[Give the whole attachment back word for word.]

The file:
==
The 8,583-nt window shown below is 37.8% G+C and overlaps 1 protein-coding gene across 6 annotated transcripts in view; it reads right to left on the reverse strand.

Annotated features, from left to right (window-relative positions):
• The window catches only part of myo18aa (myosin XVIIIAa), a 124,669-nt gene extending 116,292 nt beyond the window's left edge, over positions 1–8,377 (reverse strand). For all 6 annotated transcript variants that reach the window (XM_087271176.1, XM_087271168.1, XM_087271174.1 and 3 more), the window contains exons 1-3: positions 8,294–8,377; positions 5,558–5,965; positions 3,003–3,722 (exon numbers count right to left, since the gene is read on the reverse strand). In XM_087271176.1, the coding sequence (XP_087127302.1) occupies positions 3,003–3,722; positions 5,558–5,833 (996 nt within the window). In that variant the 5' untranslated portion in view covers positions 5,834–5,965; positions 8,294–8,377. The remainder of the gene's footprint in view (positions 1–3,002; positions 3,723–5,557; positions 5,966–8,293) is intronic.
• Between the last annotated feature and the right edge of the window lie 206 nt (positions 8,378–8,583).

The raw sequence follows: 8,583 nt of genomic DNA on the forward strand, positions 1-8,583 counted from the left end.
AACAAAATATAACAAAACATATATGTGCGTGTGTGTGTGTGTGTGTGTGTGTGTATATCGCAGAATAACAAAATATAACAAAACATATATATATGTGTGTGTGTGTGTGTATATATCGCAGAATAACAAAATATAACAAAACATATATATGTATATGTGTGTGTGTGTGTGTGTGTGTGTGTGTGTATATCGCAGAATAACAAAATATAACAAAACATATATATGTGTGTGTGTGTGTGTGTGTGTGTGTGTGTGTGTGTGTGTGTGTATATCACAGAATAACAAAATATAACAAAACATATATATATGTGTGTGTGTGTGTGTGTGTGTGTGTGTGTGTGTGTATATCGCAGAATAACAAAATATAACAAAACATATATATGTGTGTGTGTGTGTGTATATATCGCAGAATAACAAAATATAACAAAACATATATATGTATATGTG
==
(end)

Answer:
The 8,583-nt window shown below is 37.8% G+C and overlaps 1 protein-coding gene across 6 annotated transcripts in view; it reads right to left on the reverse strand.

Annotated features, from left to right (window-relative positions):
• The window catches only part of myo18aa (myosin XVIIIAa), a 124,669-nt gene extending 116,292 nt beyond the window's left edge, over positions 1–8,377 (reverse strand). For all 6 annotated transcript variants that reach the window (XM_087271176.1, XM_087271168.1, XM_087271174.1 and 3 more), the window contains exons 1-3: positions 8,294–8,377; positions 5,558–5,965; positions 3,003–3,722 (exon numbers count right to left, since the gene is read on the reverse strand). In XM_087271176.1, the coding sequence (XP_087127302.1) occupies positions 3,003–3,722; positions 5,558–5,833 (996 nt within the window). In that variant the 5' untranslated portion in view covers positions 5,834–5,965; positions 8,294–8,377. The remainder of the gene's footprint in view (positions 1–3,002; positions 3,723–5,557; positions 5,966–8,293) is intronic.
• Between the last annotated feature and the right edge of the window lie 206 nt (positions 8,378–8,583).

The raw sequence follows: 8,583 nt of genomic DNA on the forward strand, positions 1-8,583 counted from the left end.
AACAAAATATAACAAAACATATATGTGCGTGTGTGTGTGTGTGTGTGTGTGTGTATATCGCAGAATAACAAAATATAACAAAACATATATATATGTGTGTGTGTGTGTGTATATATCGCAGAATAACAAAATATAACAAAACATATATATGTATATGTGTGTGTGTGTGTGTGTGTGTGTGTGTGTATATCGCAGAATAACAAAATATAACAAAACATATATATGTGTGTGTGTGTGTGTGTGTGTGTGTGTGTGTGTGTGTGTGTGTATATCACAGAATAACAAAATATAACAAAACATATATATATGTGTGTGTGTGTGTGTGTGTGTGTGTGTGTGTGTGTATATCGCAGAATAACAAAATATAACAAAACATATATATGTGTGTGTGTGTGTGTATATATCGCAGAATAACAAAATATAACAAAACATATATATGTATATGTG